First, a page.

To demonstrate the usefulness of this new scientific tool, at the end of the project the developed chip-sized microscope will be used to observe in real-time...
Astronomers from Bonn and Tautenburg in Thuringia (Germany) used the 100-m radio telescope at Effelsberg to observe several galaxy clusters. At the edges of these large accumulations of dark matter, stellar systems (galaxies), hot gas, and charged particles, they found magnetic fields that are exceptionally ordered over distances of many million light years. This makes them the most extended magnetic fields in the universe known so far.
The results will be published on March 22 in the journal „Astronomy & Astrophysics“.
Galaxy clusters are the largest gravitationally bound structures in the universe. With a typical extent of about 10 million light years, i.e. 100 times the...
Researchers at the Goethe University Frankfurt, together with partners from the University of Tübingen in Germany and Queen Mary University as well as Francis Crick Institute from London (UK) have developed a novel technology to decipher the secret ubiquitin code.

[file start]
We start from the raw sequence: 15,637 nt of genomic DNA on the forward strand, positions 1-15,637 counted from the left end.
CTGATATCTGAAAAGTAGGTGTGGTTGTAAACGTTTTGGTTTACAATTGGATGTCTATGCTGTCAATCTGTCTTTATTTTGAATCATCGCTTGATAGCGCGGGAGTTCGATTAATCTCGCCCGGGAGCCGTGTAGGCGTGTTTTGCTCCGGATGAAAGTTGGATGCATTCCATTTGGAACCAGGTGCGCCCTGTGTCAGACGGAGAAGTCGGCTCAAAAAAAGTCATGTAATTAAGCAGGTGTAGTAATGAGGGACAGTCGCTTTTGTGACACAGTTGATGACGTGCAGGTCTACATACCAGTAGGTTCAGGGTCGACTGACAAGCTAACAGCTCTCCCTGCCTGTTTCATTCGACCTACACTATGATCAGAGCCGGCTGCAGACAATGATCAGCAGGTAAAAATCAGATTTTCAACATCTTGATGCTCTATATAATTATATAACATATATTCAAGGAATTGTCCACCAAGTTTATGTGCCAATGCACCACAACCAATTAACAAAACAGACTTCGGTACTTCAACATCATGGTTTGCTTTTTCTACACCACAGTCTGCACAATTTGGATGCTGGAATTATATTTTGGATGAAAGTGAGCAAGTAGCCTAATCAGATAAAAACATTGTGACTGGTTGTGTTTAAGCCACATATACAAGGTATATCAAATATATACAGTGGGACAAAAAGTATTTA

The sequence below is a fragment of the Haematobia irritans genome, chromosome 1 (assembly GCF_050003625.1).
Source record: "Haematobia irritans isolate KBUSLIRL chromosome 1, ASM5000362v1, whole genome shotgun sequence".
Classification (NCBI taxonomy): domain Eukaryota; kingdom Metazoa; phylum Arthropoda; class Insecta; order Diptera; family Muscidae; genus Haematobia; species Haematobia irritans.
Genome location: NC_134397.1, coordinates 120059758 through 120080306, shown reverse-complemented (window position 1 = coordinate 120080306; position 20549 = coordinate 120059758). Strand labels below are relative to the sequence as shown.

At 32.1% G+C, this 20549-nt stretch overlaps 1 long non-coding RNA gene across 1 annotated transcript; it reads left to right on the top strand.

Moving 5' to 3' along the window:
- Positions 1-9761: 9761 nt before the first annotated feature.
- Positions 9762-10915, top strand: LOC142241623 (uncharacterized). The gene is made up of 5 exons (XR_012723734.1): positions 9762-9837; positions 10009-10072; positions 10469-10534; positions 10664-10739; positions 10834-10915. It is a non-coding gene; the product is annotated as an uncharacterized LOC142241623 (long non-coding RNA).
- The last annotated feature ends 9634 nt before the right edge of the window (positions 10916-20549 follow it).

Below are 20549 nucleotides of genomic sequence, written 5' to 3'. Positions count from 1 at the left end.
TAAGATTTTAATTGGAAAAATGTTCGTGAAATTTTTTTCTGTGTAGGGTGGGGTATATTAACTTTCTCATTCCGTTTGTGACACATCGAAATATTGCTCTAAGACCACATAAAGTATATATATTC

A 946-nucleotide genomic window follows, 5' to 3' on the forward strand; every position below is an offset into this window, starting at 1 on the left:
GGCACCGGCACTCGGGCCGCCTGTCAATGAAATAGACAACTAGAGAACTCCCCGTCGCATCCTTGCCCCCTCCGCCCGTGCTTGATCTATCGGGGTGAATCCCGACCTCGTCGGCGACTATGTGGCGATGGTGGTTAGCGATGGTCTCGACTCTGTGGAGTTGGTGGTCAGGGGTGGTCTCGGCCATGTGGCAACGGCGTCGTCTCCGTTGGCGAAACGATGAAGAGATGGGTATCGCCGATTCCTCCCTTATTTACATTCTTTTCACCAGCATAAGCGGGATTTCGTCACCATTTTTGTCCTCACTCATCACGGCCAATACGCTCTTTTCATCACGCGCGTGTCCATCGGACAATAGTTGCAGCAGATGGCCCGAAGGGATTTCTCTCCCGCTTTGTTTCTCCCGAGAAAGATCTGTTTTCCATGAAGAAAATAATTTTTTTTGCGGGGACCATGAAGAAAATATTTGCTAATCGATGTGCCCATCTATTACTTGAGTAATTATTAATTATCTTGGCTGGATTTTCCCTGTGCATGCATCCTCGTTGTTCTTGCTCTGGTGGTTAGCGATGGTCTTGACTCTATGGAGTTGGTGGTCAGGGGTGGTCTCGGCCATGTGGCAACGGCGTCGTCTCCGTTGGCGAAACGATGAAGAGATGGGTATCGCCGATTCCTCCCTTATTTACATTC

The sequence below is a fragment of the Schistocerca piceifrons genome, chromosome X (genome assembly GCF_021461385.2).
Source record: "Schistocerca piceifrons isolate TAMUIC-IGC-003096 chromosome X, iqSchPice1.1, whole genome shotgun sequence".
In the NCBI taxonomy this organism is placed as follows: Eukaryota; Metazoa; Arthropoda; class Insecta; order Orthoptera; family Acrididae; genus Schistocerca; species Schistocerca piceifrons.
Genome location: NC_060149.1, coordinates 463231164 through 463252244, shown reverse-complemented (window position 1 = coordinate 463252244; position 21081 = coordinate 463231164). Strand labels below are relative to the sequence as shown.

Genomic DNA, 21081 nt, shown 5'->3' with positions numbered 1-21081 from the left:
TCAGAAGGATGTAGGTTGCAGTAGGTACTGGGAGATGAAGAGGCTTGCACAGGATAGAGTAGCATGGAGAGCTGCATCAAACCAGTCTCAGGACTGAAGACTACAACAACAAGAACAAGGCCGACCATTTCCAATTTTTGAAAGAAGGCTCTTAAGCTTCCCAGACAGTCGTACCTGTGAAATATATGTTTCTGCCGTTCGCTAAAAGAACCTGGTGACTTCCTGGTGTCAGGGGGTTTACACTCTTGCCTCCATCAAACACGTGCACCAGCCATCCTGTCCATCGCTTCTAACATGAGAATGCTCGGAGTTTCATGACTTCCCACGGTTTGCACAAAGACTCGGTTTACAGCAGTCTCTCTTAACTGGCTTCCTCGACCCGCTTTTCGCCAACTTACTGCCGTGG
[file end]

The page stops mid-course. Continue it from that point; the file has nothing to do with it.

Ubiquitin is a small protein that can be linked to other cellular proteins, thereby controlling and modulating their functions. The attachment occurs in many...
In the eternal search for next generation high-efficiency solar cells and LEDs, scientists at Los Alamos National Laboratory and their partners are creating...
Silicon nanosheets are thin, two-dimensional layers with exceptional optoelectronic properties very similar to those of graphene. Albeit, the nanosheets are less stable. Now researchers at the Technical University of Munich (TUM) have, for the first time ever, produced a composite material combining silicon nanosheets and a polymer that is both UV-resistant and easy to process. This brings the scientists a significant step closer to industrial applications like flexible displays and photosensors.
Silicon nanosheets are thin, two-dimensional layers with exceptional optoelectronic properties very similar to those of graphene. Albeit, the nanosheets are...
20.03.2017 | Event News
14.03.2017 | Event News
07.03.2017 | Event News
30.03.2017 | Health and Medicine
30.03.2017 | Health and Medicine
30.03.2017 | Medical Engineering